Unfortunately this forces me to put copyright information across the art images, which ruins it for everyone who would like to see the paintings. Mary Baker)

Art, Realistic Painting, Flowers


Oil on Canvas
24” x 36 “
Mary Baker © 2006

In 2003 I started to paint flowers in my neighborhood. I live in the seacoast town of Newburyport, Massachusetts, in Newburyport’s historic district. My neighborhood is full of wonderful old houses with gardens and flowers along the streets.

I did a bunch of flower paintings, but people seem to resonate more with the landscapes I am doing, so I’ve gone back to painting landscapes. But I love painting the flower paintings.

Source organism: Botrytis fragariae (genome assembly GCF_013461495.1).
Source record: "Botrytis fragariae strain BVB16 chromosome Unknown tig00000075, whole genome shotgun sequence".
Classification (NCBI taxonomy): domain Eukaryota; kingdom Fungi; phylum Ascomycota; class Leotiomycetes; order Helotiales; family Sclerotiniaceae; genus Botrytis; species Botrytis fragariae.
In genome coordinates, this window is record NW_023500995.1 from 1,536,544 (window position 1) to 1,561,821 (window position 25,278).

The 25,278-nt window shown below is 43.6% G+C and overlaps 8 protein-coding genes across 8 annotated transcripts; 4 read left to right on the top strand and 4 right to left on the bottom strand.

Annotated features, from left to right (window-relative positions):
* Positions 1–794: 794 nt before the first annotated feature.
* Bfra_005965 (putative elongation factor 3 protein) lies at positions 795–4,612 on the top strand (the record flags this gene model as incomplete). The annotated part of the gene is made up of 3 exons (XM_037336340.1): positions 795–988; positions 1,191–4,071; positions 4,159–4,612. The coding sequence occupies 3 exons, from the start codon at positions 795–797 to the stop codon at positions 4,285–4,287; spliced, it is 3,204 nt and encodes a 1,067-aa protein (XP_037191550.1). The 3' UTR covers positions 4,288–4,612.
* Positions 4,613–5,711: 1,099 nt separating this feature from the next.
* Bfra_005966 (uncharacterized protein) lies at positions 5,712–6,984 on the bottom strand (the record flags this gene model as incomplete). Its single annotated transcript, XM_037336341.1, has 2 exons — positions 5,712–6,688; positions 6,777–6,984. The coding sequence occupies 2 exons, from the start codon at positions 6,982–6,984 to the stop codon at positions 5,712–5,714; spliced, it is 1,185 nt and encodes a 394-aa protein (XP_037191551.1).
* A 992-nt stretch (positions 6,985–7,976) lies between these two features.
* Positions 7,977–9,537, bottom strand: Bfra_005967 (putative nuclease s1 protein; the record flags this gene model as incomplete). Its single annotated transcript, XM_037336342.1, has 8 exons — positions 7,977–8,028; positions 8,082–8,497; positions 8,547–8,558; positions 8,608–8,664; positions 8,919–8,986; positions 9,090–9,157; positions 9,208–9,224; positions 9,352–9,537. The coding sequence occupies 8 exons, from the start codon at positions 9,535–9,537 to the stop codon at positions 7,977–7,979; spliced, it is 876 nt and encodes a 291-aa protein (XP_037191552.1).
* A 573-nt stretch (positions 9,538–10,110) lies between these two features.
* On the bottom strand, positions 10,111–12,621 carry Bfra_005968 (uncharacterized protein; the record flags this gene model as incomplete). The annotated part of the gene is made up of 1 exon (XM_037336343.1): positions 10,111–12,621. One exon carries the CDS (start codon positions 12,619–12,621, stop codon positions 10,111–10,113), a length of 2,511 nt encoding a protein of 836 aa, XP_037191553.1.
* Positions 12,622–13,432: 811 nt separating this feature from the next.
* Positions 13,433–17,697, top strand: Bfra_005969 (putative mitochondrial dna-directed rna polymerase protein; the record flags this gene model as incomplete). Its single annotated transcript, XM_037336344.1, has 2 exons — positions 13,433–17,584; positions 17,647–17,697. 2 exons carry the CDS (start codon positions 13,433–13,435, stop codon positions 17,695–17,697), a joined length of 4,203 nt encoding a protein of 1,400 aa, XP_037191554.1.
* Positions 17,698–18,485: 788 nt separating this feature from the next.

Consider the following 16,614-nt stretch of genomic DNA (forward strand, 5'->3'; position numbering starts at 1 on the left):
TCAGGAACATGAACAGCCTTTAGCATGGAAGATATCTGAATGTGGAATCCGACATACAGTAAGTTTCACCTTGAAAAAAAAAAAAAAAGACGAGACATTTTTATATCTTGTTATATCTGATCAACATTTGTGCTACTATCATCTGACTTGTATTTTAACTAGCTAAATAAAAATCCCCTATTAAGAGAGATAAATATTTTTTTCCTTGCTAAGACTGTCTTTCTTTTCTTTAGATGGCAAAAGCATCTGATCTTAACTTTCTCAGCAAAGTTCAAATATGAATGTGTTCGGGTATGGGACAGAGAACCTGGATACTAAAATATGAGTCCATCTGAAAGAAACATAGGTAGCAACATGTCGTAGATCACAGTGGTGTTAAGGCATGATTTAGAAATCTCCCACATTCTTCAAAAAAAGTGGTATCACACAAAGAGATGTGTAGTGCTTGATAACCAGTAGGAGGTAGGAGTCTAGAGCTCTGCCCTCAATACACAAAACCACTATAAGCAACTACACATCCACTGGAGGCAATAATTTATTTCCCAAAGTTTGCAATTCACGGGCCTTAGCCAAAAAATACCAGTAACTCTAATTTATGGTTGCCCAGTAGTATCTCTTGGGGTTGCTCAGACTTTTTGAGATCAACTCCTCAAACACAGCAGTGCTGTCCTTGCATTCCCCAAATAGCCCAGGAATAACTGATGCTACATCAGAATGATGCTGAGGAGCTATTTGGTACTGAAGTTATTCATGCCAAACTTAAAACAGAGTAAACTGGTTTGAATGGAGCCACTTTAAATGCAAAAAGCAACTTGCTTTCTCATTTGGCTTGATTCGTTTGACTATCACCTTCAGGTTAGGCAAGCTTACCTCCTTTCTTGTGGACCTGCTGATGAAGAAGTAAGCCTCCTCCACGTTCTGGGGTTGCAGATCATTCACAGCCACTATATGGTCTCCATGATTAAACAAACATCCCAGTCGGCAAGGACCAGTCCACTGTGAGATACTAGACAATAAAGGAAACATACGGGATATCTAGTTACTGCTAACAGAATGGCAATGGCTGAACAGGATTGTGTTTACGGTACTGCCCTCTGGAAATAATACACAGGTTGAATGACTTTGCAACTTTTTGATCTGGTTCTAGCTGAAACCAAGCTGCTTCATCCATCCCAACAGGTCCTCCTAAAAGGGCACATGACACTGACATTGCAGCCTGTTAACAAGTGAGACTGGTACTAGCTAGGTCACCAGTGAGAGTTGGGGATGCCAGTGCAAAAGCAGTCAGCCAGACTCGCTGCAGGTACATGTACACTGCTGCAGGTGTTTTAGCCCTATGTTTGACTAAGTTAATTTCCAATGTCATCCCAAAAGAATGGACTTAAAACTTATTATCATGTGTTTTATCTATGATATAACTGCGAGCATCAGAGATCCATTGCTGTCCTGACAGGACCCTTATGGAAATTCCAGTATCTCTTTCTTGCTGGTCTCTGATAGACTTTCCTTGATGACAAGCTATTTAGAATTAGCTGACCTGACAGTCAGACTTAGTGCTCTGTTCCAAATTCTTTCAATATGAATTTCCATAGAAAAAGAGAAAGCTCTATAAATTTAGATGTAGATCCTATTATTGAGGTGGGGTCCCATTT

The last one I finished is called “Geraniums” and there is a picture of that painting at the top of this post.

The painting is of a basket of geraniums that I saw sitting on a stoop in front of one of the houses near where I live in Newburyport, Massachusetts. And I thought the basket of geraniums was beautiful.

And what I love about this painting is the composition. It is definitely a Contemporary Realism composition.

The background is almost abstract. The vertical dark line of the door on the left of the painting. The center vertical white (it isn’t actually white, there are all kinds of colors in there) band in the middle. And then the horizontal yellow stripes on the right hand side.

And the very sharp geometric pattern contrasts with the soft, curvilinear lines of the geraniums and the leaves, setting up what I think is a nice visual tension.